The Biden administration is reportedly in talks with three Central Asian states over taking in more than 50,000 ‘at risk’ Afghans who worked with the US military. As US troops withdraw from Afghanistan, leaving just 1,000 behind for security, fears are growing over the safety of Afghans who helped US forces, amid a rising Taliban threat.
The White House recently announced plans to provide refuge for tens of thousands of vulnerable Afghans living in countries outside of their homeland so that their US visa applications could be processed while they are relatively safe. However, Washington has given no indication as to where Afghani nationals will be sent.
The Biden administration is exploring the possibility of three Central Asian nations providing refuge for thousands of Afghans on a temporary basis.
Kazakhstan, Tajikistan and Uzbekistan
It’s understood that the US is in talks with Kazakhstan, Tajikistan and Uzbekistan about accepting at risk Afghan citizens. Three US officials, who asked to remain anonymous, confirmed the ongoing talks but said that an agreement ‘did not appear imminent’ with any of the three countries.
However, despite the talks, there are fears that moving at risk Afghanis could spark a sense of crisis in Afghanistan as fighting between US-backed Afghan forces and the Taliban has surged in recent weeks, with Taliban militants gaining control over large amounts of territory.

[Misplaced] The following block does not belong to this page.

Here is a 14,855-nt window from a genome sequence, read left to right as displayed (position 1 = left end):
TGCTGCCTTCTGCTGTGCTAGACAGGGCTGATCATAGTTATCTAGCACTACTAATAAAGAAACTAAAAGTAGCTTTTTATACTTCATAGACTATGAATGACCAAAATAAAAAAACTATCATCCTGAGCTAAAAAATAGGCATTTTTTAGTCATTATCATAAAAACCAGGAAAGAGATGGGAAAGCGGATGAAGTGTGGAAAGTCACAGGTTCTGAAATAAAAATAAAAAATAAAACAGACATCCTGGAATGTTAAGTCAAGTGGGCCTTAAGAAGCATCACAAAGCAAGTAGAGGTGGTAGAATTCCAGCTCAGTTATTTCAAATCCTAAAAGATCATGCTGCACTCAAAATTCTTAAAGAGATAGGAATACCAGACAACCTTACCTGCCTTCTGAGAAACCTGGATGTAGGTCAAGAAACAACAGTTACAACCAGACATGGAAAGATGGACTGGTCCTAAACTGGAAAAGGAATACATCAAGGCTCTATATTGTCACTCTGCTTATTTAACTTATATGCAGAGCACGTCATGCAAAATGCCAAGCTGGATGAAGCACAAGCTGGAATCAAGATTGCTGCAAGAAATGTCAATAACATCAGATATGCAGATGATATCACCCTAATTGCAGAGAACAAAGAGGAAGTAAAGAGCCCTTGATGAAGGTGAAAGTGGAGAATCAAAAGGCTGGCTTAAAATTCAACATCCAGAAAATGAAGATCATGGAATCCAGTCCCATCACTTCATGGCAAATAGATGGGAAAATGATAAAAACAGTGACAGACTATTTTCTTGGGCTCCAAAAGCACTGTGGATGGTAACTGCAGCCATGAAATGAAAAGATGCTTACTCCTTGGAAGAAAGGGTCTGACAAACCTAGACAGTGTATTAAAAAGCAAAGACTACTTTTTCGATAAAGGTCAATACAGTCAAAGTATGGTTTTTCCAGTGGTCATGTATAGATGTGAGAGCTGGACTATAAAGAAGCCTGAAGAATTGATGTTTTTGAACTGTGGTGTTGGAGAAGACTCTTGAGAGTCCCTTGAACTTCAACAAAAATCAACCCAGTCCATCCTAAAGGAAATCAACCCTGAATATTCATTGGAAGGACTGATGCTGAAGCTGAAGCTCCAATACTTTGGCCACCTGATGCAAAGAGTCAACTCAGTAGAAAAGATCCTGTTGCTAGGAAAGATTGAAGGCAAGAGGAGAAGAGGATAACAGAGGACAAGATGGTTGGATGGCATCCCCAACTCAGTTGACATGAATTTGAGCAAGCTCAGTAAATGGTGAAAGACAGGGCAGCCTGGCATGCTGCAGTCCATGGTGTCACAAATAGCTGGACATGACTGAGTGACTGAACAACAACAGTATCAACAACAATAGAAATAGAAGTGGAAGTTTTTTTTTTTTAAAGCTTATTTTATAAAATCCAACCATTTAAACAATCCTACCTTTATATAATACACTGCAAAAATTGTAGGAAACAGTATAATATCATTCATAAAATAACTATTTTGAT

The White House has so far remained silent on the issue, but Jen Psaki, the White House Press Secretary, did say: “One of the reasons that I am not going to get into security details about the third country they might go to, and how many, is for security reasons.”
“But certainly, our timeline is to relocate these individuals to a location outside of Afghanistan before we complete our military drawdown,” Psaki added.
No one left behind
Meanwhile, President Joe Biden has maintained that those who have helped the US will ‘not be left behind’, while a senior Republican lawmaker said that plans to evacuate at risk Afghans will include their family members, which means that more than 50,000 people could be granted refuge.
Another senior official said: “We are identifying a group of Special Immigrant Visa (SIV) applicants who have served as interpreters and translators, as well as other at risk categories who have assisted us.”
“They will be relocated to a location outside of Afghanistan before we complete our military drawdown by September, in order to complete the visa application process,” the official added.
It’s understood that US Secretary of State, Antony Blinken, recently met with his counterparts from Tajikistan and Uzbekistan. The State Department said in readouts of the meetings that Afghanistan was discussed but disclosed no further details.
It was back in February that the US Special Immigrant Visa, which was established by Congress back in 2009, underwent a review while several advocates and lawmakers have since pushed the Biden administration to speed up visa processing ahead of America’s withdrawal of troops from Afghanistan.
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